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New Research Suggests Shock-Wave Therapy May Provide Short-Term Benefit for Tennis Elbow?

tennis-elbow

Lateral epicondylitis, more commonly known as tennis elbow, is a nagging elbow injury characterized by inflammation and degeneration of the tendon on the outer part of the elbow. It is caused by overuse and as the name implies, can be caused by playing tennis. However, any activity involving repetitive wrist and elbow movements can increase one’s risk of developing lateral epicondylitis and the condition is common amongst those who engage in such movements regularly. Unfortunately, many current treatments for tennis elbow may not be completely effective, and patients can experience pain for long periods of time.  However, recently an emerging treatment option called extracorporeal shockwave therapy (ESWT) has been explored as a potential treatment alternative for tennis elbow.

A group of researchers from Iran recently published a clinical study detailing the short-term effects of ESWT. The details and results of the study are as follows:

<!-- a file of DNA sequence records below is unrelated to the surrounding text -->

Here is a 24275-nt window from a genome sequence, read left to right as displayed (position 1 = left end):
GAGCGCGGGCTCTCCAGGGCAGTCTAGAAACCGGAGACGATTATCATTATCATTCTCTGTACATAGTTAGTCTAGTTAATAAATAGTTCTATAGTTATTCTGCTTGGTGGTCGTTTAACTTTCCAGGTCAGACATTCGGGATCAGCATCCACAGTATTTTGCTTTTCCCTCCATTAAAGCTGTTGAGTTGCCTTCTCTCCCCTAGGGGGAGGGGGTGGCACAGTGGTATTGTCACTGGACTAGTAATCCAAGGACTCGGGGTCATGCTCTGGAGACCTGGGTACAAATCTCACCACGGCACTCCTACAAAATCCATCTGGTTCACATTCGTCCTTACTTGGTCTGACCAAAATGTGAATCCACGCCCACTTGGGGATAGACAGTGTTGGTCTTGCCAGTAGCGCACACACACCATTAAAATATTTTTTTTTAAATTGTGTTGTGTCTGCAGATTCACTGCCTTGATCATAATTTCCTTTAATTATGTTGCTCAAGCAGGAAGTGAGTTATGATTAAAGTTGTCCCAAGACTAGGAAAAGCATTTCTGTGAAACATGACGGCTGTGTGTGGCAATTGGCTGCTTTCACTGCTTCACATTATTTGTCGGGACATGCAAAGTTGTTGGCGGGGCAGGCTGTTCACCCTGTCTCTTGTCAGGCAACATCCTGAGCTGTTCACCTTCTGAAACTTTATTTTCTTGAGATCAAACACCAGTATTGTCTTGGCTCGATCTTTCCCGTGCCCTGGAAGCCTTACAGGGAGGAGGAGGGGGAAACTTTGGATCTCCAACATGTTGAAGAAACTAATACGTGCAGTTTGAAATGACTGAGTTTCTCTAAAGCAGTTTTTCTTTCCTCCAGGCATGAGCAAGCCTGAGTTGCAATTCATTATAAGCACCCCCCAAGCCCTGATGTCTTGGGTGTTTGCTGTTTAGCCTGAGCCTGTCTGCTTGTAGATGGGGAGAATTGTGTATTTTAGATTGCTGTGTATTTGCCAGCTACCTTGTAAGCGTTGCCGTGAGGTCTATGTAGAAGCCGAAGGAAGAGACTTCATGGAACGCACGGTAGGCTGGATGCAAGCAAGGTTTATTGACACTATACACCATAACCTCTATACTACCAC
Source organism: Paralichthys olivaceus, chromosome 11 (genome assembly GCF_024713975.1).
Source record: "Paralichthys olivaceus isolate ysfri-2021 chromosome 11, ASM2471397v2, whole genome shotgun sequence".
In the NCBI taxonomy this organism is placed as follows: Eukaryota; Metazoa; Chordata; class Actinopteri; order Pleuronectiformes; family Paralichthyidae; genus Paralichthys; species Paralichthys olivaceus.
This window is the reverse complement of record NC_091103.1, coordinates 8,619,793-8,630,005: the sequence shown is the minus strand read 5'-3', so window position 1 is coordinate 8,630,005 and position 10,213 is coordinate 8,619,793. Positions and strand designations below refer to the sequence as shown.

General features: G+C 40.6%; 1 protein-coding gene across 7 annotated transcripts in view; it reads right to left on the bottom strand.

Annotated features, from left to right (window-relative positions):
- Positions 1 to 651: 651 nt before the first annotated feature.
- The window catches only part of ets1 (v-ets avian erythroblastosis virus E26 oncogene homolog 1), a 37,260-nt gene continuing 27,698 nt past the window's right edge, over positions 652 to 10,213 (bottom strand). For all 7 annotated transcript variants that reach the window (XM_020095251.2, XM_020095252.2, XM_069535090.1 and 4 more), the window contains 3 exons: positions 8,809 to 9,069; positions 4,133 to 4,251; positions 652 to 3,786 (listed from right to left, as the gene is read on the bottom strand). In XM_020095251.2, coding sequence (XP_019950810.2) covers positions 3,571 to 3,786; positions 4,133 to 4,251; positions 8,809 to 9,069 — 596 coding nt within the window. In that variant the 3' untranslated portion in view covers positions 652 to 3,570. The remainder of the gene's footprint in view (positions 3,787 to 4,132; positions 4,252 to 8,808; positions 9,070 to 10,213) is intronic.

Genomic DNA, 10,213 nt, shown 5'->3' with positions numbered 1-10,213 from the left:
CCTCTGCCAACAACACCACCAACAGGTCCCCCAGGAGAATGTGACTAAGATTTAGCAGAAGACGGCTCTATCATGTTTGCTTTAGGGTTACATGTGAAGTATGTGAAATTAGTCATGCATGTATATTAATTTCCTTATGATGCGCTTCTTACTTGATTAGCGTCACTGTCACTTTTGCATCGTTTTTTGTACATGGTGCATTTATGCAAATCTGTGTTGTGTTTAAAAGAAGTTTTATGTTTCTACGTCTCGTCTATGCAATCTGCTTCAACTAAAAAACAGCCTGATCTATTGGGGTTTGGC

Forty (twenty-eight female, twelve male) patients, between the ages of 20 and 60 years old, with tennis elbow were enrolled in the study. None of the enrolled patients had any previous treatments other than pain medication. The mean duration of the disease in patients enrolled in the study was 6.5 ± 7.9 months. Each patient received 2000 pulses of ESWT daily for one week.  Sixty days following treatment, the average pain score (VAS) was reduced to less than half of what it was before treatment. In addition, the average patient function score improved about three-fold from what it was at the beginning of the study. Moreover, there was a sixty-eight percent reduction in pain medication consumption sixty days following ESWT treatment when compared to baseline. Hence, the researchers of this study concluded that ESWT can reduce pain and improve daily activity in newly diagnosed  tennis elbow.

This study lends optimism to patients who are newly afflicted with tennis elbow, and could represent a viable minimally invasive treatment modality for many. Higher powered studies with larger patient numbers, randomization and blinding are needed to build more substantial evidence supporting ESWT for lateral epicondylitis. However, this study provides preliminary evidence suggesting its potential pain relieving benefits.


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